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> Issue 29 > Page 14 - Wishie Rose: From 50 Years at Sea

Page 14 - Wishie Rose: From 50 Years at Sea

Published by Ronald Caplan on 1981/8/1 (854 reads)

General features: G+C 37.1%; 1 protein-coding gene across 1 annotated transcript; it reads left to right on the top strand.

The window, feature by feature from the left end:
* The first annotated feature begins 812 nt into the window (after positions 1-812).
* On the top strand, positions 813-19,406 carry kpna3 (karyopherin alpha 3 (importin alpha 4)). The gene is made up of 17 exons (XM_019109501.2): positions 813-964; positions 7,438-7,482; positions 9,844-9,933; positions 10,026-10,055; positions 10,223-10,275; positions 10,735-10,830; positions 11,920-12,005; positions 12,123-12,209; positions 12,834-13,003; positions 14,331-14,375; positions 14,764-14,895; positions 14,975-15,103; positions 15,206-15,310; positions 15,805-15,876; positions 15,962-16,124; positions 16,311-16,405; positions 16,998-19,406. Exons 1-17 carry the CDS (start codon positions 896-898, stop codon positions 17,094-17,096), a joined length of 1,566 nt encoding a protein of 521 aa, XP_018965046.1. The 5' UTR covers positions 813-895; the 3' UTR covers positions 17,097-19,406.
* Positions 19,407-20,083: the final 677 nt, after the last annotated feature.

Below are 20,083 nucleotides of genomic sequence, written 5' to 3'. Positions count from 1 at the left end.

be--top of Brion Island--I knew it so well, I worked around there so much, I said, "You get to the wheel and open her wide o- pen and get her going." I saw her scoop the water up over her head, trying to get through between Brion Island and the Bird Rock before dark. Only 10 fathom water at the most going through there, only 60 feet of water in that storm of wind. Well, we went right through in the right place--it looked like she was breaking eve? rywhere . But when we got through there, an hour from that we were up on the east point of the Madeleine Islands. We were all right. Twelve o'clock that night we were in Grindstone, tied onto the wharf. We had had 152 fish boxes on deck--you couldn't lash empty fish boxes--and we took off 150, We lost 2 overboard in that wind. That's how good she was. Oh god, that boat was good. If you keep her clear of the rocks, she'd kill you be? fore she'd drown you. She was that good. You won't believe this, but it's true. We had a little one of those ship-mate stoves in the fo'c's'le for cooking on, and it never was lashed. There were holes in the four legs of the stove on the block it was on, and there were just three-inch nails put down and bent over--that's all that was there--it never was lashed--and she never knocked a cover off all the time I had her. But you'd get her broadside on a roll, and she'd roll the milk out of your tea. But head on, you wouldn't know she'd ever blow. If she could steam, you could steam, she wouldn't hurt anything. She was a good old boat. They told me there at Grindstone, you couldn't see Entry Island all day for wind, and that's only 10 miles across to Entry Island from Grindstone, We did '11 right on the Muddy, I mean to sav. on the end of it, it was getting that a coaster was no good. See, the place didn't increase anything. And when the roads got through, the trucks were taking everything. But the first 4 or 5 years I had her--if I had let W. N. MacDonald put a bigger engine in her, oh my god, I'd've cleaned up. Because she was just about the right size. Then they got it so you had to go way the hell down to Labrador, pick up a load of fish in the fall of the year. You'd be two weeks probably getting a load. And you'd beat your way up to Halifax or the ,Bay of Fundy--time you'd get back, you'd be in debt. You may pick up a load of salt in Halifax--you come back to New? foundland, you're in debt. And you had to try to give your men half enough to live on. So you couldn't make anything. Ships were too long and the freights were too little. But we did all right first. We paid for the old boat. Then we bought a house and we lost that to fire, and we built this, and we don't owe anybody any? thing. And we had a big family, a fair big family. So we didn't do too bad, I got no kick coming, anyway. And the Muddy, she's finished now. Worms got her all eaten. Hardly anything to see now, the wheelhouse is gone and all, al? most all gone out of her. But I was through with her. But what I intended to do--I guess in June I put her in there, and I was going to take her out in the fall or the next spring, take her some? where, take the propellers and shafts out of her, and burn her or do something with her. And by god, I couldn't get her out of it--the worms ate her just in that time. I had four 4-inch pumps on her, and couldn't move her at all. Ralph Pinaud there, he had the power from the winch on her, trying to move her, never moved her, she was stuck fast in the mud that much. The Muddy stuck in the mud. Wishie Rose and the remains of the MUDDY. (14)
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